Chapter 26. Defining IdM Password Policies

This chapter describes Identity Management (IdM) password policies and how to add a new password policy in IdM using an Ansible playbook.

26.1. What is a password policy

A password policy is a set of rules that passwords must meet. For example, a password policy can define the minimum password length and the maximum password lifetime. All users affected by this policy are required to set a sufficiently long password and change it frequently enough to meet the specified conditions. In this way, password policies help reduce the risk of someone discovering and misusing a user’s password.

26.2. Password policies in IdM

Passwords are the most common way for Identity Management (IdM) users to authenticate to the IdM Kerberos domain. Password policies define the requirements that these IdM user passwords must meet.


The IdM password policy is set in the underlying LDAP directory, but the Kerberos Key Distribution Center (KDC) enforces the password policy.

Password policy attributes lists the attributes you can use to define a password policy in IdM.

Table 26.1. Password Policy Attributes


Max lifetime

The maximum amount of time in days that a password is valid before a user must reset it.

Max lifetime = 90

User passwords are valid only for 90 days. After that, IdM prompts users to change them.

Min lifetime

The minimum amount of time in hours that must pass between two password change operations.

Min lifetime = 1

After users change their passwords, they must wait at least 1 hour before changing them again.

History size

The number of previous passwords that are stored. A user cannot reuse a password from their password history but can reuse old passwords that are not stored.

History size = 0

In this case, the password history is empty and users can reuse any of their previous passwords.

Character classes

The number of different character classes the user must use in the password. The character classes are:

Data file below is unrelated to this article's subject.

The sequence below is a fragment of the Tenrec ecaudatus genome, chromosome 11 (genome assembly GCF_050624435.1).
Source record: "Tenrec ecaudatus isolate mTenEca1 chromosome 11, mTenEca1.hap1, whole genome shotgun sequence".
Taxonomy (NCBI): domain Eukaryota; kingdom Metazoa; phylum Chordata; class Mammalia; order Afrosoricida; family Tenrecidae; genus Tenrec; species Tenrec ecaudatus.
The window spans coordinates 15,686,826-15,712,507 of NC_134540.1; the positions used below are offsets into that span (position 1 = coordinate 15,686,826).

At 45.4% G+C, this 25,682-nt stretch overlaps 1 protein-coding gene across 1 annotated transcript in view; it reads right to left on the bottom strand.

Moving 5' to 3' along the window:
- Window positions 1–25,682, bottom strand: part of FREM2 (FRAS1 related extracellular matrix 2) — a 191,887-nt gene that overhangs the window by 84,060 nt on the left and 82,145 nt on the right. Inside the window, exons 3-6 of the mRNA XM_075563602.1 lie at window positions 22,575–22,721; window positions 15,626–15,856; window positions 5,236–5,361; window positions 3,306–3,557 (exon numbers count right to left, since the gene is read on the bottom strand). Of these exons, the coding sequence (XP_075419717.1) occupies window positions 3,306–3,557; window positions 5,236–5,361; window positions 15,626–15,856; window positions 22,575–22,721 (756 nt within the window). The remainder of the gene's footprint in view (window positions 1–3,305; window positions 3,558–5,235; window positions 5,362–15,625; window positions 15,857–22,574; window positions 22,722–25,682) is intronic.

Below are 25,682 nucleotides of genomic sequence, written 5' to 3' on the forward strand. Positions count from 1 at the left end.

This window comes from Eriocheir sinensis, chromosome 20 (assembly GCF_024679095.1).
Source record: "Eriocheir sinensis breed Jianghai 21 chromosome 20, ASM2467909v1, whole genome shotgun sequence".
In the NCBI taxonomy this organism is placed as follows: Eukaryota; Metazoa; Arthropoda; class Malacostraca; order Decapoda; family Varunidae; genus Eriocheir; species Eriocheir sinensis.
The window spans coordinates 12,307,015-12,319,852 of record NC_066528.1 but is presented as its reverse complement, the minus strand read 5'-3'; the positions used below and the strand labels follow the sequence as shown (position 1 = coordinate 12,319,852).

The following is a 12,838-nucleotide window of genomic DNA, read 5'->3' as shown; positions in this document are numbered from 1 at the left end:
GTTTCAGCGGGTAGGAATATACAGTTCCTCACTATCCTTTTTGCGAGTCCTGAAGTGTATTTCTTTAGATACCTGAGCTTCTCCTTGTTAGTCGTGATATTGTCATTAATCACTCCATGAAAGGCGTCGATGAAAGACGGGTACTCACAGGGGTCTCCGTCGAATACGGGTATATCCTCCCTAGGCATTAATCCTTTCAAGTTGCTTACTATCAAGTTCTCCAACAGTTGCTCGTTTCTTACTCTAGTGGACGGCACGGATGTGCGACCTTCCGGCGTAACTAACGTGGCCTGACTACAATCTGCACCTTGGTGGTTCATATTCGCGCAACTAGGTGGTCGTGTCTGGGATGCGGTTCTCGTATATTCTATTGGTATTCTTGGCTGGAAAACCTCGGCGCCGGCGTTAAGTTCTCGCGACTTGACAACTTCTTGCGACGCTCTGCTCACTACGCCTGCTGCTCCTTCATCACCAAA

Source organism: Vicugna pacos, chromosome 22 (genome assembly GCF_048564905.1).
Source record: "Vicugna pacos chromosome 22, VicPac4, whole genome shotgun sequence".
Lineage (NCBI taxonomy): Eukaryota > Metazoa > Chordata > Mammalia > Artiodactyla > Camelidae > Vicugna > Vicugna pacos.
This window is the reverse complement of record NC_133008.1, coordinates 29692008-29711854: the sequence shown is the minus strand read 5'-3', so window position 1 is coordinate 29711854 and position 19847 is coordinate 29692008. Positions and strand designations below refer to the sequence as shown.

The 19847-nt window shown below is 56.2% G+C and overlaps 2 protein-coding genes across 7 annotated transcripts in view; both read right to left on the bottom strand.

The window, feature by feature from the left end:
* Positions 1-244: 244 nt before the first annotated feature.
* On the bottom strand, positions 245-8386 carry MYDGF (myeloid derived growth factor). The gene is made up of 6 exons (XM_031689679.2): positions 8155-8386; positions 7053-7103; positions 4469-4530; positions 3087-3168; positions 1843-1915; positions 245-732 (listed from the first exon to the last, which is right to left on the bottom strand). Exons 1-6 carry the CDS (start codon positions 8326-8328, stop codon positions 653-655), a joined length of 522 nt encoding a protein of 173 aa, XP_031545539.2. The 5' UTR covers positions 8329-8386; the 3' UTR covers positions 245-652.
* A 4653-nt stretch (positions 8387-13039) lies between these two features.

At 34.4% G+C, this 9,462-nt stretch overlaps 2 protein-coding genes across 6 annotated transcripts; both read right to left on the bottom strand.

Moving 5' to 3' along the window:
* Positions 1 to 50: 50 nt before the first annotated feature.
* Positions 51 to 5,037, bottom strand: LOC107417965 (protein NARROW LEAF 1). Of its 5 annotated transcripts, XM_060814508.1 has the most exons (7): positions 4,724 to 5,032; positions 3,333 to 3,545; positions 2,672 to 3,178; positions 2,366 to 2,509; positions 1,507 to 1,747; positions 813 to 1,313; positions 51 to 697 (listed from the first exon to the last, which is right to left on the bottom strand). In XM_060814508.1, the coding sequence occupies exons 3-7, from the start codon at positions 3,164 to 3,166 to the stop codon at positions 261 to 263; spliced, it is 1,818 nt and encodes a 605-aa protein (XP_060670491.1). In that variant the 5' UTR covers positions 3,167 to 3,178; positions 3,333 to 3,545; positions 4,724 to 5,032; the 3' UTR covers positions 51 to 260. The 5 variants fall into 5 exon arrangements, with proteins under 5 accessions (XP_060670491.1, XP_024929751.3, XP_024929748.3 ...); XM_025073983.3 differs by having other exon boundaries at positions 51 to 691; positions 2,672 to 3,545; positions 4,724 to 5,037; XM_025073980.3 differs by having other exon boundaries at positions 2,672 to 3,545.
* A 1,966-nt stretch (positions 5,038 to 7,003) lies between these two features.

* Uppercase characters

* Lowercase characters

* Digits

* Special characters, such as comma (,), period (.), asterisk (*)

* Other UTF-8 characters

Using a character three or more times in a row decreases the character class by one. For example:

* Secret1 has 3 character classes: uppercase, lowercase, digits

* Secret111 has 2 character classes: uppercase, lowercase, digits, and a -1 penalty for using 1 repeatedly

Character classes = 0

The default number of classes required is 0. To configure the number, run the ipa pwpolicy-mod command with the --minclasses option.

See also the Important note below this table.

Min length

The minimum number of characters in a password.

Min length = 8

Users cannot use passwords shorter than 8 characters.

Max failures

The maximum number of failed login attempts before IdM locks the user account.

Max failures = 6

IdM locks the user account when the user enters a wrong password 7 times in a row.

Failure reset interval

The amount of time in seconds after which IdM resets the current number of failed login attempts.

Failure reset interval = 60

If the user waits for more than 1 minute after the number of failed login attempts defined in Max failures, the user can attempt to log in again without risking a user account lock.